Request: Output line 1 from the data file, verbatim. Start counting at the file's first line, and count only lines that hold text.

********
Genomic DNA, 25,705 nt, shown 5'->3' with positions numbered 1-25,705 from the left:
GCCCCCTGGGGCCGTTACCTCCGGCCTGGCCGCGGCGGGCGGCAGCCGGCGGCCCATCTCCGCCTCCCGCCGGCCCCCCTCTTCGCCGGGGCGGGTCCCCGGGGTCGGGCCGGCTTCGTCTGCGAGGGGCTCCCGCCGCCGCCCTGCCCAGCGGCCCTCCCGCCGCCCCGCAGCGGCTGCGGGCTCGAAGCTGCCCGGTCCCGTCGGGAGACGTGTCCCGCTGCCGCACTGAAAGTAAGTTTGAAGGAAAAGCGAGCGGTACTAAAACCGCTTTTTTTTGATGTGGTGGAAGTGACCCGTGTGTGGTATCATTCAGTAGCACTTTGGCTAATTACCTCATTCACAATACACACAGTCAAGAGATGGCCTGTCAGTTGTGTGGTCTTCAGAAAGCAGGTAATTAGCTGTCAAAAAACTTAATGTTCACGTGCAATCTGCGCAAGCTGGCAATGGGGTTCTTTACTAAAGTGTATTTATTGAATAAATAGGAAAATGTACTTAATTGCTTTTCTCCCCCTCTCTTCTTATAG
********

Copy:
Genomic DNA, 25,705 nt, shown 5'->3' with positions numbered 1-25,705 from the left: